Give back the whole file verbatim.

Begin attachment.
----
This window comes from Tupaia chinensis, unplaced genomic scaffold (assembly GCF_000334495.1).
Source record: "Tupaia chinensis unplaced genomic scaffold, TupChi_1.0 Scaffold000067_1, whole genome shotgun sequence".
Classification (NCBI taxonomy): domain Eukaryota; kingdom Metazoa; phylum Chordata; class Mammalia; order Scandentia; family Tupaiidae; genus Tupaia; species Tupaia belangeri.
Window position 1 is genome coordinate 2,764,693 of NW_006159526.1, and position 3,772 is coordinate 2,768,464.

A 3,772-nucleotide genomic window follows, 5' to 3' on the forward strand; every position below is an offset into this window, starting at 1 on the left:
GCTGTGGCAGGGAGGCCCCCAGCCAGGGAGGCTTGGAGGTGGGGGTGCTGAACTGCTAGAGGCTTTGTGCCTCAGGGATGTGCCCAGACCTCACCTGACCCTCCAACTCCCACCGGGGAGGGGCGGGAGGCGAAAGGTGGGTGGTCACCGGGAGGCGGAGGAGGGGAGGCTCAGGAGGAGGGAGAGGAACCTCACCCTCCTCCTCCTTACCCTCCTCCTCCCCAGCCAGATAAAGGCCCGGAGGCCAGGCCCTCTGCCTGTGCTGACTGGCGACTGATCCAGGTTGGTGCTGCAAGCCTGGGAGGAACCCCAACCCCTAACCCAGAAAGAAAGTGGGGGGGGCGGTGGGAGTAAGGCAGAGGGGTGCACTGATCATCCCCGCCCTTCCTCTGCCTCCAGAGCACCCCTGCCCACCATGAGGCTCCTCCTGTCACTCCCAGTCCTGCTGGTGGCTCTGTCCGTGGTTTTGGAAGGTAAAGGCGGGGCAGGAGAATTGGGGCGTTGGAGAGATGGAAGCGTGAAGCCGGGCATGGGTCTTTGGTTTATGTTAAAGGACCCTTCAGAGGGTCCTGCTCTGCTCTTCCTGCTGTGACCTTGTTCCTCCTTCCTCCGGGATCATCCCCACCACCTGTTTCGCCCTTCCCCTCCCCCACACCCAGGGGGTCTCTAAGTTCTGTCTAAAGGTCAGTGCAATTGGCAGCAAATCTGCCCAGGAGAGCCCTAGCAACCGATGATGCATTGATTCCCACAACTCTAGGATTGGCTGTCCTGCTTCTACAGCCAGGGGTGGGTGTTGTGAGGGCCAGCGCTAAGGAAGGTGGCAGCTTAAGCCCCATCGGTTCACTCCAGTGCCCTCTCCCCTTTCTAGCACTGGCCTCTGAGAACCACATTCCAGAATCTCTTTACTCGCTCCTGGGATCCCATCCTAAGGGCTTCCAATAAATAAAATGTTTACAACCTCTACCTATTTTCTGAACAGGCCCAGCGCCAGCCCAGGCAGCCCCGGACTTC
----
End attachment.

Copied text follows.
This window comes from Tupaia chinensis, unplaced genomic scaffold (assembly GCF_000334495.1).
Source record: "Tupaia chinensis unplaced genomic scaffold, TupChi_1.0 Scaffold000067_1, whole genome shotgun sequence".
Classification (NCBI taxonomy): domain Eukaryota; kingdom Metazoa; phylum Chordata; class Mammalia; order Scandentia; family Tupaiidae; genus Tupaia; species Tupaia belangeri.
Window position 1 is genome coordinate 2,764,693 of NW_006159526.1, and position 3,772 is coordinate 2,768,464.

A 3,772-nucleotide genomic window follows, 5' to 3' on the forward strand; every position below is an offset into this window, starting at 1 on the left:
GCTGTGGCAGGGAGGCCCCCAGCCAGGGAGGCTTGGAGGTGGGGGTGCTGAACTGCTAGAGGCTTTGTGCCTCAGGGATGTGCCCAGACCTCACCTGACCCTCCAACTCCCACCGGGGAGGGGCGGGAGGCGAAAGGTGGGTGGTCACCGGGAGGCGGAGGAGGGGAGGCTCAGGAGGAGGGAGAGGAACCTCACCCTCCTCCTCCTTACCCTCCTCCTCCCCAGCCAGATAAAGGCCCGGAGGCCAGGCCCTCTGCCTGTGCTGACTGGCGACTGATCCAGGTTGGTGCTGCAAGCCTGGGAGGAACCCCAACCCCTAACCCAGAAAGAAAGTGGGGGGGGCGGTGGGAGTAAGGCAGAGGGGTGCACTGATCATCCCCGCCCTTCCTCTGCCTCCAGAGCACCCCTGCCCACCATGAGGCTCCTCCTGTCACTCCCAGTCCTGCTGGTGGCTCTGTCCGTGGTTTTGGAAGGTAAAGGCGGGGCAGGAGAATTGGGGCGTTGGAGAGATGGAAGCGTGAAGCCGGGCATGGGTCTTTGGTTTATGTTAAAGGACCCTTCAGAGGGTCCTGCTCTGCTCTTCCTGCTGTGACCTTGTTCCTCCTTCCTCCGGGATCATCCCCACCACCTGTTTCGCCCTTCCCCTCCCCCACACCCAGGGGGTCTCTAAGTTCTGTCTAAAGGTCAGTGCAATTGGCAGCAAATCTGCCCAGGAGAGCCCTAGCAACCGATGATGCATTGATTCCCACAACTCTAGGATTGGCTGTCCTGCTTCTACAGCCAGGGGTGGGTGTTGTGAGGGCCAGCGCTAAGGAAGGTGGCAGCTTAAGCCCCATCGGTTCACTCCAGTGCCCTCTCCCCTTTCTAGCACTGGCCTCTGAGAACCACATTCCAGAATCTCTTTACTCGCTCCTGGGATCCCATCCTAAGGGCTTCCAATAAATAAAATGTTTACAACCTCTACCTATTTTCTGAACAGGCCCAGCGCCAGCCCAGGCAGCCCCGGACTTC